Tiny Teff Grains Deliver Big on Nutrition

by Sarah Pope MGA | Affiliate linksComments: 53

handful of teff grains
I first tasted the delicious, gluten free grain known as teff shortly after my husband and I were married. We met after work at an Ethiopian restaurant that we’d been wanting to try for quite some time. My husband was born and lived his early years in Uganda, and he was eager to introduce me to some of the flavors of his home continent.

I was immediately enthralled and delighted by the basket of soft, spongy flatbread that was brought to our table to use as an edible utensil for our meat stew.

Never having experienced the light, slightly nutty flavor of teff before, I asked the waitress about the bread’s origins. She proudly explained that injera is a traditional fermented bread that is a staple in Ethiopia.

Traditional Teff Consumed for Thousands of Years

According to the Whole Grains Council, teff is thought to have made its debut in the human diet around 4000 B.C. in what is today the country of Ethiopia. Ethiopians obtain approximately two-thirds of their dietary protein from teff. The ultra tiny grain, smaller even than a chia seed, is what Ethiopia’s famously competitive long distance runners credit for their energy and stamina.

The tiny size of the teff grain, which can appear dark reddish brown to yellowish brown to ivory, made it the ideal food for the semi-nomadic life common throughout Ethiopian history. Only a handful of seed as shown in the picture above will sow an average size field no matter whether water-logged or dry! Thus, this practical grain is a dependable staple no matter what the environmental conditions.

In addition to climate, teff will grow at a variety of altitudes – from sea level to nearly 10,000 feet (300 meters). Its incredible versatility and hardiness has resulted in cultivation in diverse areas around the world. This includes mountainous Idaho, dry Australia, and low lying, wet areas of the Netherlands and India.

Is Teff Gluten Free?

Teff is one of the most nutritious of all gluten free grains.

Despite its tiny size, teff leads all other grains, gluten free or not, in calcium by a wide margin. This includes nutritious einkorn and millet.

It leads Paleo friendly foods used to substitute for grains like cassava and buckwheat as well.

Nutritional Information

Teff is high in many critical vitamins and minerals.

Magnesium, calcium, potassium, zinc, copper, and manganese round out the top six mineral nutrients.

Teff is extremely rich in B complex. It contains excellent amounts of choline, Vitamin B3 (niacin), Vitamin B6, Thiamin, Pantothenic Acid, and Riboflavin.

Teff Contains a Special Kind of Fiber

The biggest health benefit of teff may very well be its unique type of prebiotic starch.

Teff is high in resistant starch, a special type of dietary fiber only recently getting much attention from the research community. Resistant starch benefits blood sugar management, weight control, and overall health of the large intestine.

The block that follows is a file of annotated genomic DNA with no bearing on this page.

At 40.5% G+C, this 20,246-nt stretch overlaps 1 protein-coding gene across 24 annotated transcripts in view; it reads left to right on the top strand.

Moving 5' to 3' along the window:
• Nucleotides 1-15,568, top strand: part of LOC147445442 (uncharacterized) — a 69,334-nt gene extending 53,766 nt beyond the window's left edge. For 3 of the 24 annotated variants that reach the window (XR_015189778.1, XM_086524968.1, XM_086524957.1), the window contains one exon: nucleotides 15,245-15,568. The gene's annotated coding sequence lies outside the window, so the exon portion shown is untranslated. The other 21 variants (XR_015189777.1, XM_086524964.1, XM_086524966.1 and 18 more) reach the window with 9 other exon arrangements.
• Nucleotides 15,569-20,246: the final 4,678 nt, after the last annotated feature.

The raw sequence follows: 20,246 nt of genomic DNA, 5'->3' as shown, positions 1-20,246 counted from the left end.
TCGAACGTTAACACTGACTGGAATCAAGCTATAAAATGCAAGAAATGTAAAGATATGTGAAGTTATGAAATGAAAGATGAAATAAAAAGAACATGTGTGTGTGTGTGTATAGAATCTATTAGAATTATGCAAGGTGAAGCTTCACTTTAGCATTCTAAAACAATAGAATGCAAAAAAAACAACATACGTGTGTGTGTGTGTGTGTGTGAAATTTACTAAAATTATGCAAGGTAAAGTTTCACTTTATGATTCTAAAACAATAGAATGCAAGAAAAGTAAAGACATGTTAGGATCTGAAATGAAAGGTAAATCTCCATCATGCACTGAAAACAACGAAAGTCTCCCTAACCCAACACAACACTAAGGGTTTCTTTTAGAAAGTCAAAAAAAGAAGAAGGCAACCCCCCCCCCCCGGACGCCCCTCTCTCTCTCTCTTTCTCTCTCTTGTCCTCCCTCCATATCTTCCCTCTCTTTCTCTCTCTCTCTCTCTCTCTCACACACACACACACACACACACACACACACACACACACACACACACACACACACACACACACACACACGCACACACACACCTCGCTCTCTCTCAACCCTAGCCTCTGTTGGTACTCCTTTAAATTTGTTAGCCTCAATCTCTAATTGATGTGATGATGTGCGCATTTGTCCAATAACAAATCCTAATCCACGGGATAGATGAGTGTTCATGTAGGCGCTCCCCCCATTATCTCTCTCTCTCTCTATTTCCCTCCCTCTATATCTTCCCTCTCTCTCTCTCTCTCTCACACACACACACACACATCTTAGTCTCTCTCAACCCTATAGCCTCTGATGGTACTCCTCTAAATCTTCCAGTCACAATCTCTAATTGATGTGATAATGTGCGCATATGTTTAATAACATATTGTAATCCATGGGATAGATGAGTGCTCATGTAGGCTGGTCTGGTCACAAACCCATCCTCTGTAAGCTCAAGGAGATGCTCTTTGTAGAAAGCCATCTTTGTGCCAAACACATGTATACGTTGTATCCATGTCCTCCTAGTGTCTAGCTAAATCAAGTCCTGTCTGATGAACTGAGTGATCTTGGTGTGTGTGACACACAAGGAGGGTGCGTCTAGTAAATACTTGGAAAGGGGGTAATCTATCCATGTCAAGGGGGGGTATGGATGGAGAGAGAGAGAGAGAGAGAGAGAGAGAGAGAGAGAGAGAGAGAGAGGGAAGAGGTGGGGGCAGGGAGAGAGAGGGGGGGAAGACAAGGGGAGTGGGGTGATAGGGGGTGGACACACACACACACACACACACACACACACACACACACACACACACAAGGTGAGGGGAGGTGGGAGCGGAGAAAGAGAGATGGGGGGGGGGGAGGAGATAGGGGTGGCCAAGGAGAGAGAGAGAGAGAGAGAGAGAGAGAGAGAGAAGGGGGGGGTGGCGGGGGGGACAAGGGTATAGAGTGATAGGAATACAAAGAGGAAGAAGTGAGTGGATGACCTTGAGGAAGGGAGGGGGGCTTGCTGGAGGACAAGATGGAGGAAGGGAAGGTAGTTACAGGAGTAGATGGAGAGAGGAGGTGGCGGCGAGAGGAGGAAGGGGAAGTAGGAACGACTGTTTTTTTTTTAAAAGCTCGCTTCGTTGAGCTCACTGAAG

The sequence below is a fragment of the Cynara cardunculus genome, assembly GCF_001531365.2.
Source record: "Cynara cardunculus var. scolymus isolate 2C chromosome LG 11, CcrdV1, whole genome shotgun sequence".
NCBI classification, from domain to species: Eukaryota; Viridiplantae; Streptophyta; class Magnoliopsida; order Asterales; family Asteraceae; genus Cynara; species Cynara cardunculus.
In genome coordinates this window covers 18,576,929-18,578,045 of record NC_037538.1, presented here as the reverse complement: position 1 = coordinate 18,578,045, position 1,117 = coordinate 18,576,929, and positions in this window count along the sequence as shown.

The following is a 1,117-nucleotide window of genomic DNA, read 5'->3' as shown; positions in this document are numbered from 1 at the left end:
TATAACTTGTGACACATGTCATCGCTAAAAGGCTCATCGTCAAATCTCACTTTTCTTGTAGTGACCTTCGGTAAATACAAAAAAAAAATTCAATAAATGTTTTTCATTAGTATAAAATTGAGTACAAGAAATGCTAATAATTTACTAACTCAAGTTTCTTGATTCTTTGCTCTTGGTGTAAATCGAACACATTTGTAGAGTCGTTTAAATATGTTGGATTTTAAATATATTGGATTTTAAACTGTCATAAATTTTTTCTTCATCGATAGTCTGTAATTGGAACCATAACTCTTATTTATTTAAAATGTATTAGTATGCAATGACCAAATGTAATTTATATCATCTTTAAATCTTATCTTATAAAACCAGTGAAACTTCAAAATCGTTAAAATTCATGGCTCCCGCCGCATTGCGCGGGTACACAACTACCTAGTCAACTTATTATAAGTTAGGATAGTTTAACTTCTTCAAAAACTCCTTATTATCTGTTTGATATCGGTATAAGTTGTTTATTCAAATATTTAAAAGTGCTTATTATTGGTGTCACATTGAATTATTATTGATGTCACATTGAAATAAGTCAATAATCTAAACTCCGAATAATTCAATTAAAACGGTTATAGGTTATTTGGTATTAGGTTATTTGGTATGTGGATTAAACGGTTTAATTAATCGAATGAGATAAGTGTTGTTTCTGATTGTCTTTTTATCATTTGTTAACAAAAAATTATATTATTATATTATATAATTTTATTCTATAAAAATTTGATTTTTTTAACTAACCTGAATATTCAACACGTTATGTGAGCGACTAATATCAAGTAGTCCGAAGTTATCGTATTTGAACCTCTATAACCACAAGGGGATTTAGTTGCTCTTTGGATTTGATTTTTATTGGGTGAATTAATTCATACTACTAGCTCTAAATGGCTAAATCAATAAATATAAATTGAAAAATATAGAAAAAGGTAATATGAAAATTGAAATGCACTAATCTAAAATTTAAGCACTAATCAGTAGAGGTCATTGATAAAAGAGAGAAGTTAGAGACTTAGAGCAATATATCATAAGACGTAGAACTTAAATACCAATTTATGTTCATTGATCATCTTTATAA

Up to 40% of the carbohydrates in teff are composed of gut strengthening resistant starches!

Milling Teff Grains

There is only downside to this amazing grain in my experience cooking and baking with it. Can you guess? It is so tiny that most grain mills can’t even grind it into flour!

Unless you have a special grain mill that can manage teff’s ultra miniscule size, it is best eaten in whole form as a delicious, mild, slightly nutty tasting porridge. Alternatively, you can add it to soups or stews to thicken and add texture.

freshly ground teff flour
How to Sprout Teff Grains

The tiny size of this gluten free grain requires only 36 hours or less to sprout – the shortest time of any grain. This is likely due to low amounts of mineral blocking phytic acid, although I was unable to find definite numbers on this to confirm.

If you would like to sprout your teff grains before cooking to add additional vitamins and render it even more digestible, follow these steps before cooking:

  • Place 1 cup in a glass sprouting jar (I use these).
  • Rinse the grains several times with filtered water until thoroughly wet. Drain completely.
  • Lay the sprouting jar on its side to allow the circulation of air.
  • Every few hours, rinse again and reset the jar on its side.
  • Anywhere from a few hours to at most 36 hours (depending on the time of year and warmth/humidity in your home), the tiniest of buds will appear (they are very hard to see) and the sprouted teff grains will be ready for cooking (see toasting step below).

Teff Recipes

Toasted or soaked teff porridge is my personal favorite for a hot breakfast cereal. It beats out even that old stand-by overnight oatmeal. It is easy to make and a great place to start with teff in your kitchen.

This is especially true if you don’t currently have a specialized appliance that permits easy grinding of the tiny grains into fresh flour. I don’t recommend purchasing the flour for baking, as much of the nutritional benefit is lost within a few days of grinding.

If you enjoy the taste of teff after trying it, I recommend gluten free soaked amaranth porridge too. Amaranth is also slightly nutty in flavor and offers an excellent plant protein profile.

References

The Whole Grains Council

Nutritional Facts

How to Mix and Use Gluten Free Flour

Boma:  A Taste of Africa (Best Restaurant at Disney World)

How to Sprout Grains

Why White Rice is Healthier than Brown

Posted under: Whole Grains and Cereals

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